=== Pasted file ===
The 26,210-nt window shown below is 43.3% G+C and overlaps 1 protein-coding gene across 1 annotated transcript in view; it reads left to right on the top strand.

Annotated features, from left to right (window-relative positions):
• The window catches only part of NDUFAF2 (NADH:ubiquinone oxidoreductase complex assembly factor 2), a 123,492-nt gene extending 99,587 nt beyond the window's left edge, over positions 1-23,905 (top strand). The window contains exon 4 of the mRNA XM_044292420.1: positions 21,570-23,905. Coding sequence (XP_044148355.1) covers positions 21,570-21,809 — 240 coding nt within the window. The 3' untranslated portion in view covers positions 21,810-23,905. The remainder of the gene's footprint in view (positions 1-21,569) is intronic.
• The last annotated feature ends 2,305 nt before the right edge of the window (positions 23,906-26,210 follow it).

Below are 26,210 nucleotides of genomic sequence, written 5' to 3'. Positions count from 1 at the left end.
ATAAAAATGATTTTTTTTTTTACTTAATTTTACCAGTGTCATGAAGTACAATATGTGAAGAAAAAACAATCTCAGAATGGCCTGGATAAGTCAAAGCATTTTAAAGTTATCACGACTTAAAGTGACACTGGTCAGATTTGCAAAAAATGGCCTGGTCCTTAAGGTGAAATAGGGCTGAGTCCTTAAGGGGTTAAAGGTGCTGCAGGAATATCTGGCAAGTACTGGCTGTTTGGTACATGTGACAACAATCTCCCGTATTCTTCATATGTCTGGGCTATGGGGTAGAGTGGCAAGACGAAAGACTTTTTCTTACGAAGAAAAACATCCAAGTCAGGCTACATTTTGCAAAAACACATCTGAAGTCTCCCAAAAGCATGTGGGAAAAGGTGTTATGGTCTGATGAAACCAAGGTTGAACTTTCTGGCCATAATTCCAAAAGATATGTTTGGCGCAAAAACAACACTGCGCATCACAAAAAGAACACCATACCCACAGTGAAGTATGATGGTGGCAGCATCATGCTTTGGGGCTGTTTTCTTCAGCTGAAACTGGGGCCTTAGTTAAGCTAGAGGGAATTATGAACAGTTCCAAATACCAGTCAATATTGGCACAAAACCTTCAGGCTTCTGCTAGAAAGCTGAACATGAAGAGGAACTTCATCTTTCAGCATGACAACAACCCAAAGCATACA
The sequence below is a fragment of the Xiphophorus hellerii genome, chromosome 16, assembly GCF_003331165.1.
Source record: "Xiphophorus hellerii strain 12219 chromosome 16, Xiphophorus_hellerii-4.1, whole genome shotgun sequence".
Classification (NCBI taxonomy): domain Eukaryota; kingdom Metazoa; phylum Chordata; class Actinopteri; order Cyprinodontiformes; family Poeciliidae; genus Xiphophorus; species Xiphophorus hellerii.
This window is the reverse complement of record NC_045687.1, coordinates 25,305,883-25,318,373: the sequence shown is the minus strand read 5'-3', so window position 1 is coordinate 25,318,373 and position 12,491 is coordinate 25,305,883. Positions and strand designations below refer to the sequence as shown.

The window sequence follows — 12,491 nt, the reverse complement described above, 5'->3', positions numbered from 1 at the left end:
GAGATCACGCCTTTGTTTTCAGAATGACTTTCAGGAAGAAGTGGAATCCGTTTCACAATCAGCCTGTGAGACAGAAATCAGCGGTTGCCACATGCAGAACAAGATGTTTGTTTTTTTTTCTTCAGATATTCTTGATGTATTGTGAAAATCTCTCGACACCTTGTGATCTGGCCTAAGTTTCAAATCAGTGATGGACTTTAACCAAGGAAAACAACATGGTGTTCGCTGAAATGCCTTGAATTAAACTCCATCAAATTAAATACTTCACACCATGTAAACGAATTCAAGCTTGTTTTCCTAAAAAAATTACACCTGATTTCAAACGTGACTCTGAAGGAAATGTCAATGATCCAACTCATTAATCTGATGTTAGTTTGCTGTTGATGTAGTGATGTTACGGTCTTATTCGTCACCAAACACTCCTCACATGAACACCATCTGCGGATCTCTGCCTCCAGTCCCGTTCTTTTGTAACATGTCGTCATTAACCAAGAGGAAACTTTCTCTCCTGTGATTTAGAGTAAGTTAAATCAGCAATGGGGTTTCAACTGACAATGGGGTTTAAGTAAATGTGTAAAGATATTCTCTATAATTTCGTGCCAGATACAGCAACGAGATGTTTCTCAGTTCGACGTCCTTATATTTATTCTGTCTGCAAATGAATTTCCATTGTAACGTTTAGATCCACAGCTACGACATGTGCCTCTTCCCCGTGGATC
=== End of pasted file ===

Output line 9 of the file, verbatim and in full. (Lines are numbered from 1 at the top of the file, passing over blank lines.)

Classification (NCBI taxonomy): domain Eukaryota; kingdom Metazoa; phylum Chordata; class Actinopteri; order Cyprinodontiformes; family Poeciliidae; genus Xiphophorus; species Xiphophorus hellerii.